From day one, when I got hit with the devastating news, I knew the only way I would survive would be to use an integrative, personalized approach. My situation was dire and the prognosis was grim. At the time of my diagnosis, there were only 125 other patients around the world registered in the internet group HEARD, meaning they had the same type of sarcoma I was battling. Even though many patients in this group had a low grade histological diagnosis, one by one they started dying off. Regardless of what I was being told by so-called experts, I did not plan on ending up a statistic.
Talking to many of my fellow survivors while on their death beds really motivated me to research my tumor type and find targets I could hit nutritionally and conventionally. Ninety percent of my free time was spent learning how to attack inflammation, angiogenesis and other targets. I always took my research to my oncology appointments so I could share it with my clinicians. I also had a number of phone consults around the U.S. and Europe that allowed me to gain a new perspective.
I was repeatedly rejected for liver transplants by numerous hospitals in the mid west, however, as I stated before, my early research paid off. Liver transplant surgeon Dr John Fung, whom I had reached out to starting in 2003, eventually became the head of his department and approved my lifesaving liver transplant in 2009.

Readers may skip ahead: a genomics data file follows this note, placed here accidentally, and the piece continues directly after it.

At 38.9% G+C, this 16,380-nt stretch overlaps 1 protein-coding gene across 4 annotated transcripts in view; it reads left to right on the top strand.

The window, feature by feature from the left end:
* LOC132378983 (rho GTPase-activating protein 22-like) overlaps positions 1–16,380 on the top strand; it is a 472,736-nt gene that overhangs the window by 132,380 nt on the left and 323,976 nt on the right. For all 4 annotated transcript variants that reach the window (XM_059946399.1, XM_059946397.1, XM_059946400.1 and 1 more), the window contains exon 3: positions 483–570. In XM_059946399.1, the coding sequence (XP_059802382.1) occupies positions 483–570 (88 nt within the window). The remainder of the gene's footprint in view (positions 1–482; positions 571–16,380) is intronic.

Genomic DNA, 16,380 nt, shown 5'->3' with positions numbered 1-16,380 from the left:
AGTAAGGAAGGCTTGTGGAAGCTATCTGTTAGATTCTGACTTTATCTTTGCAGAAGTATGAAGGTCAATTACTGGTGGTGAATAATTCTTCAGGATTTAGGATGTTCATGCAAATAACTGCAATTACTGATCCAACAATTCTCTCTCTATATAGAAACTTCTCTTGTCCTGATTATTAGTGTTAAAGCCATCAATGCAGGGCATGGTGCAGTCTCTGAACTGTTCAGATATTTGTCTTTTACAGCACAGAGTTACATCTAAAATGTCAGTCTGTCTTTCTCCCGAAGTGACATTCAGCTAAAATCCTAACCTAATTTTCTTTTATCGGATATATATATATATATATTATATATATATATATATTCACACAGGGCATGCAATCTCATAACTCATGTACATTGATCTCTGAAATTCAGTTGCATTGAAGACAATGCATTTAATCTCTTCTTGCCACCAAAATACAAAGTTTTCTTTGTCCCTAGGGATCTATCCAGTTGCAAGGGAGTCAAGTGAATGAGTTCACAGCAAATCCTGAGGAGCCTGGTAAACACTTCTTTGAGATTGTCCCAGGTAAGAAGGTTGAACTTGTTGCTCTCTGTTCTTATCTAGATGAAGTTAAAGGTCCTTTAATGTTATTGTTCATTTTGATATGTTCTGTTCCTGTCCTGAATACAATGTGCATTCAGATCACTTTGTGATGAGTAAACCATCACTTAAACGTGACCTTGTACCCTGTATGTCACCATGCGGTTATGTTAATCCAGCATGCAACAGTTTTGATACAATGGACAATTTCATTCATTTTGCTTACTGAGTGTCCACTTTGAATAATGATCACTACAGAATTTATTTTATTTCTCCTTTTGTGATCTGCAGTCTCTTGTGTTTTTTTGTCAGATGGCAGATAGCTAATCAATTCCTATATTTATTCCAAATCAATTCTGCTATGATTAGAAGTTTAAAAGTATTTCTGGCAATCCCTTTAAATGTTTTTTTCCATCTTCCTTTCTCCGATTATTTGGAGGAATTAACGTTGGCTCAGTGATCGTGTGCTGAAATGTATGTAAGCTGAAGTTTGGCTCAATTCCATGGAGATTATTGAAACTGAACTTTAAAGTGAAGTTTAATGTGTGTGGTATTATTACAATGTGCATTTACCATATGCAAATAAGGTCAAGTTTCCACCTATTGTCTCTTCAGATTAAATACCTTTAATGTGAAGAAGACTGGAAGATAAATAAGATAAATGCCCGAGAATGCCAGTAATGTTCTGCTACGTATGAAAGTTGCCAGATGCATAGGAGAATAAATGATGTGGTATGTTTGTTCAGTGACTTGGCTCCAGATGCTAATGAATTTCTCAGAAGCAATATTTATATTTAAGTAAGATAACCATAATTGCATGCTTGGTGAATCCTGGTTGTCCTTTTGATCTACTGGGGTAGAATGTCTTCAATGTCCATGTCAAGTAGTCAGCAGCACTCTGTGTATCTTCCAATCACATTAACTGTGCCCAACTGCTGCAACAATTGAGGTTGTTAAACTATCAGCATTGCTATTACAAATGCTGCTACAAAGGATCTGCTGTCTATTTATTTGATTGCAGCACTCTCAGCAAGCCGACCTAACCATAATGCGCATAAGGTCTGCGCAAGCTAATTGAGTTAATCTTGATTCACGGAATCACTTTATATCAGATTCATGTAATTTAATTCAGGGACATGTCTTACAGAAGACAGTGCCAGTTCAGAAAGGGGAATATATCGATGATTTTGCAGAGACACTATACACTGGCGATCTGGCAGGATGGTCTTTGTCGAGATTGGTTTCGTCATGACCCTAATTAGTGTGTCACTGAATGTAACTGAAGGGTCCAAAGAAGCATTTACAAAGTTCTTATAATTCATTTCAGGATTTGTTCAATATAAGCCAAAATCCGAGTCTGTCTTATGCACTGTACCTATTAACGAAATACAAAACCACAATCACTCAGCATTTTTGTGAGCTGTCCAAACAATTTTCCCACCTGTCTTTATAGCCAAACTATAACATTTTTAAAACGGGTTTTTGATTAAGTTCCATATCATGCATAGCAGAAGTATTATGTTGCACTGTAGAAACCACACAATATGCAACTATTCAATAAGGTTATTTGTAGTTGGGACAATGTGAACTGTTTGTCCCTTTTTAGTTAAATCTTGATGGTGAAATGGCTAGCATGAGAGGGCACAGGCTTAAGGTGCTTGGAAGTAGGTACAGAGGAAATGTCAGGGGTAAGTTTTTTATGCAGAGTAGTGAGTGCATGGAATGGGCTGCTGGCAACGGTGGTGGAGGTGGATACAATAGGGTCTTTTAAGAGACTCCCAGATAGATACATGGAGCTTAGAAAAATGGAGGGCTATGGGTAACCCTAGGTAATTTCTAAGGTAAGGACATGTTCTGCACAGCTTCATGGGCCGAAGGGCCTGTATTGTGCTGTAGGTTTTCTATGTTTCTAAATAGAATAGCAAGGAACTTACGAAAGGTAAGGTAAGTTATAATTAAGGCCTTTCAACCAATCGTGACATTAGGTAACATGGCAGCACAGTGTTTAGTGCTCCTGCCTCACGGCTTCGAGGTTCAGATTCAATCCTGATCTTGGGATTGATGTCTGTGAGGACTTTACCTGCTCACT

One thing that impressed me about Dr Fung was that he coauthored some scientific articles regarding liver transplants and rare sarcomas. Moreover, Dr Fung and his staff at Cleveland Clinic would always give me a my partner Kathleen excellent care, attention and hope. He would go over each scan and test with us while discussing the risks and benefits of my potential transplant. Not only that, Dr Fung and his staff allowed me to talk to a number of liver transplant patients about their treatments experiences and outcomes. You can ask for the same thing.
Leading up to my transplant, I was increasingly short of breath, exhausted, and could hardly bend over because of the massive amount of fluid in my abdomen due to my failing liver. I looked like a dead man walking, who was somehow six months pregnant. My arms and legs were swelling up like balloons, and I knew I was on the edge.
On the morning of December 28th, 2009, seven years to the day I was initially diagnosed with cancer in 2002, the transplant surgeons at Cleveland Clinic working 13 hours to replace my tumor infested liver, with a new one. Many , many patients with sarcomas in general, or liver cancer, do not get offered such cutting edge procedures.
Patients facing aggressive, rare or advanced malignancies,,,,need to get engaged, research their tumors and demand personalized cancer care. This is not near the norm in the US. Additionally.cancer patients must use every tool available to make their bodies cancer-unfriendly! We have the tools,,,now it’s high time that we use them!